Sometimes it just means paying attention. Today in Pilate’s class a woman came up to me to talk about the class. She was very out of shape and said she wanted to talk with me about a weight-loss program I had mentioned. I knew the class would be hard for her, but I suggested her not worry and do what she could. I told the instructor about her who was kind enough to give her a little extra attention without embarrassing her. She felt special and signed up for the weight-loss program after class. I was so glad I took the time to talk with her; I knew she was serious.

  • Show that you care about others. Instead of waiting for people to talk with you, reach out. What do you have to lose?
  • Be genuinely helpful to others. That doesn’t mean doing it for them, it means noticing when someone needs you.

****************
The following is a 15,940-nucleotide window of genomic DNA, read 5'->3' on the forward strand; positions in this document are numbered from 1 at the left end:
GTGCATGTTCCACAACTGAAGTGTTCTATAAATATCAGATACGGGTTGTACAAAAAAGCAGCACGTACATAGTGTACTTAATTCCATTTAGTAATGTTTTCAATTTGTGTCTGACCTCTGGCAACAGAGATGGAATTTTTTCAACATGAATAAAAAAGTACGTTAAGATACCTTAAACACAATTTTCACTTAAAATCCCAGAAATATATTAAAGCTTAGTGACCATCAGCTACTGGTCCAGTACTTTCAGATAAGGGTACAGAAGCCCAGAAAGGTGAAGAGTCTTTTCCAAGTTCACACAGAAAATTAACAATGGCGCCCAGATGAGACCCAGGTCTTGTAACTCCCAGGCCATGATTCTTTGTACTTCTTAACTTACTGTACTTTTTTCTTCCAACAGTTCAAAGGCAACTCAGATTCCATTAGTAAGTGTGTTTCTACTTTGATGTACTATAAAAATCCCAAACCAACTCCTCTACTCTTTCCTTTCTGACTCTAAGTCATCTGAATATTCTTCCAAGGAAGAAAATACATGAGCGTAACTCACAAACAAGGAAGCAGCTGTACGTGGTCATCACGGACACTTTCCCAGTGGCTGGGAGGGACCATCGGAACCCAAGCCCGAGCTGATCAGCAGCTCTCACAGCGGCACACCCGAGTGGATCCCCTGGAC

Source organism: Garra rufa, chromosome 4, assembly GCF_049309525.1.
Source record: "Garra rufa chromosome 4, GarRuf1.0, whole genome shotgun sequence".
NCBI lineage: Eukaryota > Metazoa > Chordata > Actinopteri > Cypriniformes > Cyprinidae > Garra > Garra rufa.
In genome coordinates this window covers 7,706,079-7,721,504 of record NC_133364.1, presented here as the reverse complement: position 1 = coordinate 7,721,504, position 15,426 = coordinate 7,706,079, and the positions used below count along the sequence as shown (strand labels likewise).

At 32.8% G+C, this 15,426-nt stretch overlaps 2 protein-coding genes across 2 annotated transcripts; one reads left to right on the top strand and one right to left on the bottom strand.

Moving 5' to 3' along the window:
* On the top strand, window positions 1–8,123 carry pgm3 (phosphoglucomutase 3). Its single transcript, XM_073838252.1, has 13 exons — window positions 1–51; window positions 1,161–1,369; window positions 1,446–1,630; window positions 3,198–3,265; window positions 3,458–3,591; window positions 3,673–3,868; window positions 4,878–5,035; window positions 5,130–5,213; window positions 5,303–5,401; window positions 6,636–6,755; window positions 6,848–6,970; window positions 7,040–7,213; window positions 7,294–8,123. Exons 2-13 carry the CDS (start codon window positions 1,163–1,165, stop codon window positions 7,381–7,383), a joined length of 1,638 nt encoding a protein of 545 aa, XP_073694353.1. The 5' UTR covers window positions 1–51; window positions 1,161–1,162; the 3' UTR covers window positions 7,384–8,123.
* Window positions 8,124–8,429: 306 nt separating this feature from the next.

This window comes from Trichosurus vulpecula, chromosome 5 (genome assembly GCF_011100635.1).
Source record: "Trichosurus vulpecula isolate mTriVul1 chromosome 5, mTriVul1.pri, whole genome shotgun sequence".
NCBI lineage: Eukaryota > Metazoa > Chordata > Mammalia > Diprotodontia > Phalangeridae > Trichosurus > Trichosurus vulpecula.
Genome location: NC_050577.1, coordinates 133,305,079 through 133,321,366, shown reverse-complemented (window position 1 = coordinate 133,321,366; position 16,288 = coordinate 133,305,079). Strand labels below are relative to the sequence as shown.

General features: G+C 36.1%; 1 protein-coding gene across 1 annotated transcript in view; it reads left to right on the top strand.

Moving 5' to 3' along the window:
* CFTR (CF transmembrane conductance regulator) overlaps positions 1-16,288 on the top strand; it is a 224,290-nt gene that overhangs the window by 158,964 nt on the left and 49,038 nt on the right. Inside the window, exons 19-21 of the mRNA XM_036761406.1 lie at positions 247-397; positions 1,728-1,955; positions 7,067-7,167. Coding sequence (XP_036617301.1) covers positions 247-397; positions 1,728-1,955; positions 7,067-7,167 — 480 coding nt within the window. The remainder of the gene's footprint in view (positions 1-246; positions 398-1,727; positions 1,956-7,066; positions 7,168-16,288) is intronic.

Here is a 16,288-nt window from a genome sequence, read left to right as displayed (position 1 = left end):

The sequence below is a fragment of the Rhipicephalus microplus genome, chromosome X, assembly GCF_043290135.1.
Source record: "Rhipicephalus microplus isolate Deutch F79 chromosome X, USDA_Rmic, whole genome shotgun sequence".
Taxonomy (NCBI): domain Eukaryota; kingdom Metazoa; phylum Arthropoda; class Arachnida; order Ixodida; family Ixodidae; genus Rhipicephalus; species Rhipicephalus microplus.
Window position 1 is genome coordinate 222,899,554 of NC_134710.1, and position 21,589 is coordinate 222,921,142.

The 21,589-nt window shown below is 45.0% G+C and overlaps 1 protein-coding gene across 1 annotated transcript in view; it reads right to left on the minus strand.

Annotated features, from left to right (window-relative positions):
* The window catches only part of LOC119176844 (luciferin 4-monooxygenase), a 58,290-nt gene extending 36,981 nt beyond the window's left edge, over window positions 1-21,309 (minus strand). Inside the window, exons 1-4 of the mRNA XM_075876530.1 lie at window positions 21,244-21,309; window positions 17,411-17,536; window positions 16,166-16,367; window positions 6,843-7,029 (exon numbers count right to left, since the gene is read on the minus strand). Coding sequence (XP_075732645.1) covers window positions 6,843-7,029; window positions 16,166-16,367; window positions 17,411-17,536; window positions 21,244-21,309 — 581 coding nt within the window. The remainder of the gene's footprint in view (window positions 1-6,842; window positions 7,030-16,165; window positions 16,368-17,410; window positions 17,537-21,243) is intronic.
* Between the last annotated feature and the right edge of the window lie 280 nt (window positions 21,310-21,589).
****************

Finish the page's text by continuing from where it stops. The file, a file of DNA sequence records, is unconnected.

• Just listen to someone. Sometimes just listening, without providing a solution can be very comforting.

 

Summer is around the corner; what’s next?

 

Lisbeth had been helping businesses build relationships with their customers for the last 20 years. Need some new ideas?

Lisbeth can be contacted at Lcalandrino@nycap.rr.com.

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2 02, 2015

Nike Offers Personal Training in Store

By |2017-03-03T12:06:53-05:00February 2nd, 2015|Categories: Advertising, Blog, Competitive Advantage, Customer Service, Motivation, Reaching the Consumer|Tags: , , , , , , , |0 Comments

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Run, Train, Live

Run, Train, Live

I just read this article and thought I should share it with you. Why has it taken  so long for Nike, or anyone else, to add this concept. “It’s called, try it and buy it.” Notice the new slogan: Run, Train, Live.

I know everyone thought JC Penney was crazy when the offered Yoga in their stores but the concept was solid. It was the execution that was a little off base. This article is from Chain Store Age and thought it was worth the space on my blog.